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Ceramic process as a reflection of environmental values : a Buddhist perspective

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posted on 13.01.2017, 00:19 by Lo, Li-Feng
Many twentieth-century artists have responded to environmental concerns in their work. The issues addressed have often reflected broader community concerns and helped to raise community awareness and alert people to problems. No single work or artist can hope to effect the necessary changes in governmental or corporate policy and practice to make radical improvements in the situation, but the obvious and important aim is to contribute to the discussion. The environmental values that artists bring to, and express, in their art are shaped by a wide variety of experiences and philosophies, but what has not been explored in depth is the complete integration of the Buddhist formulation of these values into an artist’s ideas and work. As a practising artist and Buddhist, deeply concerned about the current state of our environment, I aim to explore and demonstrate how environmental values embedded in Buddhist philosophy can be expressed in my artwork. As Buddhism is a part of who I am, both as a person and artist, there is necessarily an autobiographical element to this research. In the making of my ceramics I respond to the aesthetic qualities of natural forms but in using them as installation pieces as part of a Zen-like garden I aim to express a much deeper level of engagement with nature and the environment. This engagement is informed by an understanding of the human interaction with nature, which in turn, is informed by the Buddhist belief that all living beings share a common journey, that is a lifecycle based on birth, growth, death and rebirth. The way humans respond to and value these lifecycles is implicit in how we interact with nature. I have a deep faith in Buddhist philosophy and believe that an understanding of Buddhism can help one deal with the journey through life and the consequent interaction with nature. Therefore this research is focused on creating a body of artwork that is reflective of a Buddhist understanding of environmental values.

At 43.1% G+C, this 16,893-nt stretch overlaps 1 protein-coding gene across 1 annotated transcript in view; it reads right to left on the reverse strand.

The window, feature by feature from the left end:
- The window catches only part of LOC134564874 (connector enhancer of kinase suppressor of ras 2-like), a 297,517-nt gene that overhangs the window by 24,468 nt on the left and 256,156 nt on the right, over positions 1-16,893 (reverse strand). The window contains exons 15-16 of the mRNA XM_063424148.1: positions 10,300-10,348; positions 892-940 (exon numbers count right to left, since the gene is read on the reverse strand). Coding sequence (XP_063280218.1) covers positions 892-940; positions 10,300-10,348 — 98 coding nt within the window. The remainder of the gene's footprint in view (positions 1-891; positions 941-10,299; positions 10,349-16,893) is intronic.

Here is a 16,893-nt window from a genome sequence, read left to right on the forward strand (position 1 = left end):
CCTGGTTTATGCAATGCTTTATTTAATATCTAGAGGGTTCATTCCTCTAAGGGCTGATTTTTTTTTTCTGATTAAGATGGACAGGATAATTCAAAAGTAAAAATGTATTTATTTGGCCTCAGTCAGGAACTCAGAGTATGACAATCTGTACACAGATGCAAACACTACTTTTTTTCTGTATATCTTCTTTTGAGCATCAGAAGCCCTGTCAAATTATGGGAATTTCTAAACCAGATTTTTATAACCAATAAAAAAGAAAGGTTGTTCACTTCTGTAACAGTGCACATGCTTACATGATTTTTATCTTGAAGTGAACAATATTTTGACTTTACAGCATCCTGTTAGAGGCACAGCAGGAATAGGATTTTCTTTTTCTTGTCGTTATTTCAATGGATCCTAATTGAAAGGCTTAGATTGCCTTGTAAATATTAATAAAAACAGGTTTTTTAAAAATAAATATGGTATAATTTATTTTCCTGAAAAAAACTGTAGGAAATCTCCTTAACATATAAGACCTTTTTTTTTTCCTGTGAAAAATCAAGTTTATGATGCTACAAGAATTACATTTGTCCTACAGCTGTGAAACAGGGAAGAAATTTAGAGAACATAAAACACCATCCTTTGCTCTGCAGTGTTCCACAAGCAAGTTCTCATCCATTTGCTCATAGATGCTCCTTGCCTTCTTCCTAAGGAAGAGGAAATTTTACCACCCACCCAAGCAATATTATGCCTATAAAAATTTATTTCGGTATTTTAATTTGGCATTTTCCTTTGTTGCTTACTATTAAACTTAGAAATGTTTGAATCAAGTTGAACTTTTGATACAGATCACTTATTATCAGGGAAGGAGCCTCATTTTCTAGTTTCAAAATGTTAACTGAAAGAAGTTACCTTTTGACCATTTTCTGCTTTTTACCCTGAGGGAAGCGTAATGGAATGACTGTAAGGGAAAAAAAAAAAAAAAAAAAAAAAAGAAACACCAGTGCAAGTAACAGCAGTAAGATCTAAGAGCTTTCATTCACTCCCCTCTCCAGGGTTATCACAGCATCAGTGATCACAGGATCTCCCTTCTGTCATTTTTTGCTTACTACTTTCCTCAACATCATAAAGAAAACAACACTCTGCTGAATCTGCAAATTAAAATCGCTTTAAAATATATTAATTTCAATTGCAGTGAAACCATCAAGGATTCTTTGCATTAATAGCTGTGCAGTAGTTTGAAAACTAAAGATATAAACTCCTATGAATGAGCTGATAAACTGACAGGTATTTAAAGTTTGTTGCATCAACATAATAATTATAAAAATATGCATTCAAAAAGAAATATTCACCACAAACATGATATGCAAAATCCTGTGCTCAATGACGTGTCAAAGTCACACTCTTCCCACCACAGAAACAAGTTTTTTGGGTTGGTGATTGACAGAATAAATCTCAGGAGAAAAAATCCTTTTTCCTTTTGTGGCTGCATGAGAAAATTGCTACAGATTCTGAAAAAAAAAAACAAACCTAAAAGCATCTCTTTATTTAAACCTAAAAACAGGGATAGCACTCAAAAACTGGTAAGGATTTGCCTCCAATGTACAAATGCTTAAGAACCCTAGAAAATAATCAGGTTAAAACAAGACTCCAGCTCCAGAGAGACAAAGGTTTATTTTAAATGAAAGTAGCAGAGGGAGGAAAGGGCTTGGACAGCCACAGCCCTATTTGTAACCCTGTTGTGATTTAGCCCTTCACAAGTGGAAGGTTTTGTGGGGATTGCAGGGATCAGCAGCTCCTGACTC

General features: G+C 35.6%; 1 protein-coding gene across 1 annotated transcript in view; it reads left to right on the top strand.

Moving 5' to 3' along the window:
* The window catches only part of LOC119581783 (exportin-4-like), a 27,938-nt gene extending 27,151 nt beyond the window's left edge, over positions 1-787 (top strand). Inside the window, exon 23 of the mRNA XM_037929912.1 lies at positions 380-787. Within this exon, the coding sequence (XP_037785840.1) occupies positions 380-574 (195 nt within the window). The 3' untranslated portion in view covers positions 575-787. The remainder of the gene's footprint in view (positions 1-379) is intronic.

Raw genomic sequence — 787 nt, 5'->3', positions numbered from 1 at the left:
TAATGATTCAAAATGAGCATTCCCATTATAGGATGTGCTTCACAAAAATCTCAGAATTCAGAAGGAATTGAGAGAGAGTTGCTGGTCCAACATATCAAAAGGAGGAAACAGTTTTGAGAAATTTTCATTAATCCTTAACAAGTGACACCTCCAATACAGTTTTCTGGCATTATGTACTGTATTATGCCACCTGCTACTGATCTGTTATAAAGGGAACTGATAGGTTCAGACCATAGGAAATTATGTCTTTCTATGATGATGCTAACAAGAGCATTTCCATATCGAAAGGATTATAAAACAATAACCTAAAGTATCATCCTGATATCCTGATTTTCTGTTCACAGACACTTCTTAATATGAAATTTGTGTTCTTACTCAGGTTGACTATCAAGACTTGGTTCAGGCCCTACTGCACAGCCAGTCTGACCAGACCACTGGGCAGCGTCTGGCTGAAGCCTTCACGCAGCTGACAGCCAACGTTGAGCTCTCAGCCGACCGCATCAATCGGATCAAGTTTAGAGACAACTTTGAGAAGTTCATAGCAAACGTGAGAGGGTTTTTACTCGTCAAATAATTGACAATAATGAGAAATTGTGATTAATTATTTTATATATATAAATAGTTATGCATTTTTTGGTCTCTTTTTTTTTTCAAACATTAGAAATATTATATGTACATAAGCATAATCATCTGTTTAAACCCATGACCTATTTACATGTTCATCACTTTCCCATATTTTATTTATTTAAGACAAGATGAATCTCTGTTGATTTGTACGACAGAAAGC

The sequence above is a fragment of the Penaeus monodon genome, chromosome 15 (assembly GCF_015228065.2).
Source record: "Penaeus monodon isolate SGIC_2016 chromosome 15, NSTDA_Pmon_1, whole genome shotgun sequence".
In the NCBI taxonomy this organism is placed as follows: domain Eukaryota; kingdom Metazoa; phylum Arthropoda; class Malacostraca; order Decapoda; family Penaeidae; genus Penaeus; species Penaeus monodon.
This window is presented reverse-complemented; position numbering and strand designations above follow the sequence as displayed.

Campus location


Principal supervisor

Bernard Hoffert

Year of Award


Department, School or Centre

Fine Art


Doctor of Philosophy

Degree Type



Faculty of Art, Design and Architecture